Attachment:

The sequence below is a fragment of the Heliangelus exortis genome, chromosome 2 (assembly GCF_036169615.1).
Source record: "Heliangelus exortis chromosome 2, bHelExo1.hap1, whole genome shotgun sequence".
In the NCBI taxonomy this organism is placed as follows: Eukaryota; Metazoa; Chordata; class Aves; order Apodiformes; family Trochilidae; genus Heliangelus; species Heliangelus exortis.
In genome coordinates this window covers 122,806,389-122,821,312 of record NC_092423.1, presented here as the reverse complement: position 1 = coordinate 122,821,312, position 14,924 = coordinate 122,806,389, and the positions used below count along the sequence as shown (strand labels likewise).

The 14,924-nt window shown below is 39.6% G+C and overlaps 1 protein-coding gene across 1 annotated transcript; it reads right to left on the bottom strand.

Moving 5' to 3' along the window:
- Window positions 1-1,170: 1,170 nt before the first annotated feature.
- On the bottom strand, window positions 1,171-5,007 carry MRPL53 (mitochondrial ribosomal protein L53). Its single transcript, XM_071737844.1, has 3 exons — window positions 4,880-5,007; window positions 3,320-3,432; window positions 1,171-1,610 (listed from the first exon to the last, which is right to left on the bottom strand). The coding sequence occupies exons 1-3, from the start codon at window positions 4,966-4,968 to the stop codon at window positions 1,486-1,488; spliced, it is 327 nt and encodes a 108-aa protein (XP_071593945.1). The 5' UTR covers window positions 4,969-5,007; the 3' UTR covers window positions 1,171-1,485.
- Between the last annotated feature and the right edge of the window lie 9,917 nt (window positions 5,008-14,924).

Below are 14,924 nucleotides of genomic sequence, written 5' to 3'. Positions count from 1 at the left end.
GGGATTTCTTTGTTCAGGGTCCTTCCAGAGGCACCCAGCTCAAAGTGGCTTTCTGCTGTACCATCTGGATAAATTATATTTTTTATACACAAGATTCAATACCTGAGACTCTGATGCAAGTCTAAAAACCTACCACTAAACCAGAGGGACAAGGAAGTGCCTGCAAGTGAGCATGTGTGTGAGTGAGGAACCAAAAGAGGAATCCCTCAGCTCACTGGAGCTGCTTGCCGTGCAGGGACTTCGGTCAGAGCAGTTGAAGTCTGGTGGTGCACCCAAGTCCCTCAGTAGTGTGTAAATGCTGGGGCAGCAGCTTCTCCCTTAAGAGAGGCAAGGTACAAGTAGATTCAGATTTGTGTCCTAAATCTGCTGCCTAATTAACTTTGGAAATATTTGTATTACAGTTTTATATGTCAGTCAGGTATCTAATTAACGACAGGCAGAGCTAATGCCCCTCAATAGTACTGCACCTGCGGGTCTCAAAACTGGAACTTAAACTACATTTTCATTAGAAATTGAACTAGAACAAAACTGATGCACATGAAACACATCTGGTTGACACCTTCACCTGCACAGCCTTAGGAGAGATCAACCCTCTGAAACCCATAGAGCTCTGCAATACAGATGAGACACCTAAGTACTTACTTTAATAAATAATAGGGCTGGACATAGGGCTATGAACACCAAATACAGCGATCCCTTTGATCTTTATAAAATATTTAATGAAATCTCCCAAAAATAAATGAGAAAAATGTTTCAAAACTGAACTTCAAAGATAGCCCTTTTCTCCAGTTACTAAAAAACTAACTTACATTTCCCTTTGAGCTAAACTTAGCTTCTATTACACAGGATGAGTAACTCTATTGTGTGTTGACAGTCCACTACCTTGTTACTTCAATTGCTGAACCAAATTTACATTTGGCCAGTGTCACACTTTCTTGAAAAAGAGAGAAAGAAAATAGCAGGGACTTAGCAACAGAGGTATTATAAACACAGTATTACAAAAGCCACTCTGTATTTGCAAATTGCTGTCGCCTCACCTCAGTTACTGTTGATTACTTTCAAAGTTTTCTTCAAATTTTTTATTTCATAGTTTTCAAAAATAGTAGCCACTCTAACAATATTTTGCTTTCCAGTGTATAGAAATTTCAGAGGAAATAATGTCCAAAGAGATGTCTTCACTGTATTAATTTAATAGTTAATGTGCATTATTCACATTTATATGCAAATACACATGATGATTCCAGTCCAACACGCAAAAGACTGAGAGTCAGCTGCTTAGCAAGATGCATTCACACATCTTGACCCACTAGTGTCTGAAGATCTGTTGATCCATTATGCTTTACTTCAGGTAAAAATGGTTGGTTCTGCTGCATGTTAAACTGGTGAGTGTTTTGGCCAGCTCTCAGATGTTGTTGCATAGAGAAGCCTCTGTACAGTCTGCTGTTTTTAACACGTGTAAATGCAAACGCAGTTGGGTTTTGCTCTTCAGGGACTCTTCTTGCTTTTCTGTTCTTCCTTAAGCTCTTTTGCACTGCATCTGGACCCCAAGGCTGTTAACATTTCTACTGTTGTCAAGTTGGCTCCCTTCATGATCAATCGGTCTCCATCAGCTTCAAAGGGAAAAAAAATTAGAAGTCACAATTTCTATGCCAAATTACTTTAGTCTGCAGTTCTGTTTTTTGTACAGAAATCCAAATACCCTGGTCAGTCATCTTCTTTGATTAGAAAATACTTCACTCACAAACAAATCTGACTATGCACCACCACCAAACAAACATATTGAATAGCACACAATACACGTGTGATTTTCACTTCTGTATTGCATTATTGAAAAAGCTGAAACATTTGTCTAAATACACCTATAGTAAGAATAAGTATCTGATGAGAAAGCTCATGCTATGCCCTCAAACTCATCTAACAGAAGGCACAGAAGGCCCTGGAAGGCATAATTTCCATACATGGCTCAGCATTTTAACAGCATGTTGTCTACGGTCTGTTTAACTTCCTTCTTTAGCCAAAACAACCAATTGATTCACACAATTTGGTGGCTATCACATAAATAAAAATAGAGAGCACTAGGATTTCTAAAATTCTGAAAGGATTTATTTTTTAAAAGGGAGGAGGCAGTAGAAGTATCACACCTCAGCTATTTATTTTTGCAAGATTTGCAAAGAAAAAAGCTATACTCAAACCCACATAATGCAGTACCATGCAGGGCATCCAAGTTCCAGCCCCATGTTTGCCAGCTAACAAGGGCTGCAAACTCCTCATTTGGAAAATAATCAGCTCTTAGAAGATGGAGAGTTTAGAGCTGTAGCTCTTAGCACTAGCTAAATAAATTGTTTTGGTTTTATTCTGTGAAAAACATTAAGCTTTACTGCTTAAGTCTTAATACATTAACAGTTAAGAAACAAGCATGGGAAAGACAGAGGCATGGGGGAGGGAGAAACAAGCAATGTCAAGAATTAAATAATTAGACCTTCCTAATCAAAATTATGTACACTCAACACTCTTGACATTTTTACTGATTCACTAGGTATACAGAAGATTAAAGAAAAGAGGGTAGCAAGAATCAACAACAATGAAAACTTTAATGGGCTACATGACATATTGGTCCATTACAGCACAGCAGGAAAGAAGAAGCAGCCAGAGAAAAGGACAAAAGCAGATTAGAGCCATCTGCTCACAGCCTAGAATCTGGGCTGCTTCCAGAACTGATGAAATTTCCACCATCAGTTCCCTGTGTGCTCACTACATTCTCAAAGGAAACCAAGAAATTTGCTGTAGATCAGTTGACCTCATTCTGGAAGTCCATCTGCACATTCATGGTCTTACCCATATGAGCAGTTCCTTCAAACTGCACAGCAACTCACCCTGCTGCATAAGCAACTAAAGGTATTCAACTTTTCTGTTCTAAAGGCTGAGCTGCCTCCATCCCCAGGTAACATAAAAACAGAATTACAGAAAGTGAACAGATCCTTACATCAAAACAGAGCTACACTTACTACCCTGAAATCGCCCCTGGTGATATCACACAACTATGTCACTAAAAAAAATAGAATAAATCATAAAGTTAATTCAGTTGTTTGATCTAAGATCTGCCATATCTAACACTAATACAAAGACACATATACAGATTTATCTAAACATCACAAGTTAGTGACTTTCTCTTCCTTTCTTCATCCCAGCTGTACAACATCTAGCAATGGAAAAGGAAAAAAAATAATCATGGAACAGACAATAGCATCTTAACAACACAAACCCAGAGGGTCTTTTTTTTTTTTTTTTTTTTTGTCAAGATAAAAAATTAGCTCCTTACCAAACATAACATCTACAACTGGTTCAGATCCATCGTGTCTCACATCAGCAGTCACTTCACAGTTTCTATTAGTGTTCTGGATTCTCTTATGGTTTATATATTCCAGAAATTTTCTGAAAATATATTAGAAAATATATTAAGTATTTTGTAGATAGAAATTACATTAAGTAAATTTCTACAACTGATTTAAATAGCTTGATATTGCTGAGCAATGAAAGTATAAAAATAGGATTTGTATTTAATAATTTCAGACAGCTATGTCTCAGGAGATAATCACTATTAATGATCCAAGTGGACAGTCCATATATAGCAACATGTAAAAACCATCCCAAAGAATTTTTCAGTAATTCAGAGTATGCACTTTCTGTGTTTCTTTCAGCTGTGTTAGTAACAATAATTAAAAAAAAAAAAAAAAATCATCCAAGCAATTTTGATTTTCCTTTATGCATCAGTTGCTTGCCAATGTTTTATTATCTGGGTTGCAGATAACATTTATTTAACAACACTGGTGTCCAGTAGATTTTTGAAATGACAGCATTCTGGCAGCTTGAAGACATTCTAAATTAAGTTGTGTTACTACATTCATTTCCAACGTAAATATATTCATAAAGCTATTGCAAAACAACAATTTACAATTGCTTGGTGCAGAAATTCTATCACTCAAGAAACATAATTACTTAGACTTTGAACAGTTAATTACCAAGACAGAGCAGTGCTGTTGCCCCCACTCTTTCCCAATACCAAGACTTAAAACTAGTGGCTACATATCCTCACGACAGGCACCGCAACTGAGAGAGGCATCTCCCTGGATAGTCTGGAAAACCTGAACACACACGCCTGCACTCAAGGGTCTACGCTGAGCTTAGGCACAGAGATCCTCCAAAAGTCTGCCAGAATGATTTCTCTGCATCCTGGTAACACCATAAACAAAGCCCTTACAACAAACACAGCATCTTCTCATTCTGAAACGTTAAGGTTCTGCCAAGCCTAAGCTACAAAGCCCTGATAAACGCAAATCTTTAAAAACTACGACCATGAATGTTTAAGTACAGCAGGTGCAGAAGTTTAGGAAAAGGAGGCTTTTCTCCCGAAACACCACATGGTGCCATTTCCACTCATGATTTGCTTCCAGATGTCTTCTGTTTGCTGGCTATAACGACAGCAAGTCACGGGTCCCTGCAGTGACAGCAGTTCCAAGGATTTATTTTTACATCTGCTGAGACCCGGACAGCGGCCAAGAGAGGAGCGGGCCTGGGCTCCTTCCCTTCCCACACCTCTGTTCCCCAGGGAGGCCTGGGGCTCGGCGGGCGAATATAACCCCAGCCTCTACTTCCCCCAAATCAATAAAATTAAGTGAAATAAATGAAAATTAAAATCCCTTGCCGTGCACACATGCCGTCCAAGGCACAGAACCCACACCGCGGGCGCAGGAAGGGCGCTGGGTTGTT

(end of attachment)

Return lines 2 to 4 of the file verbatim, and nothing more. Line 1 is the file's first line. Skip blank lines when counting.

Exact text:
Source record: "Heliangelus exortis chromosome 2, bHelExo1.hap1, whole genome shotgun sequence".
In the NCBI taxonomy this organism is placed as follows: Eukaryota; Metazoa; Chordata; class Aves; order Apodiformes; family Trochilidae; genus Heliangelus; species Heliangelus exortis.
In genome coordinates this window covers 122,806,389-122,821,312 of record NC_092423.1, presented here as the reverse complement: position 1 = coordinate 122,821,312, position 14,924 = coordinate 122,806,389, and the positions used below count along the sequence as shown (strand labels likewise).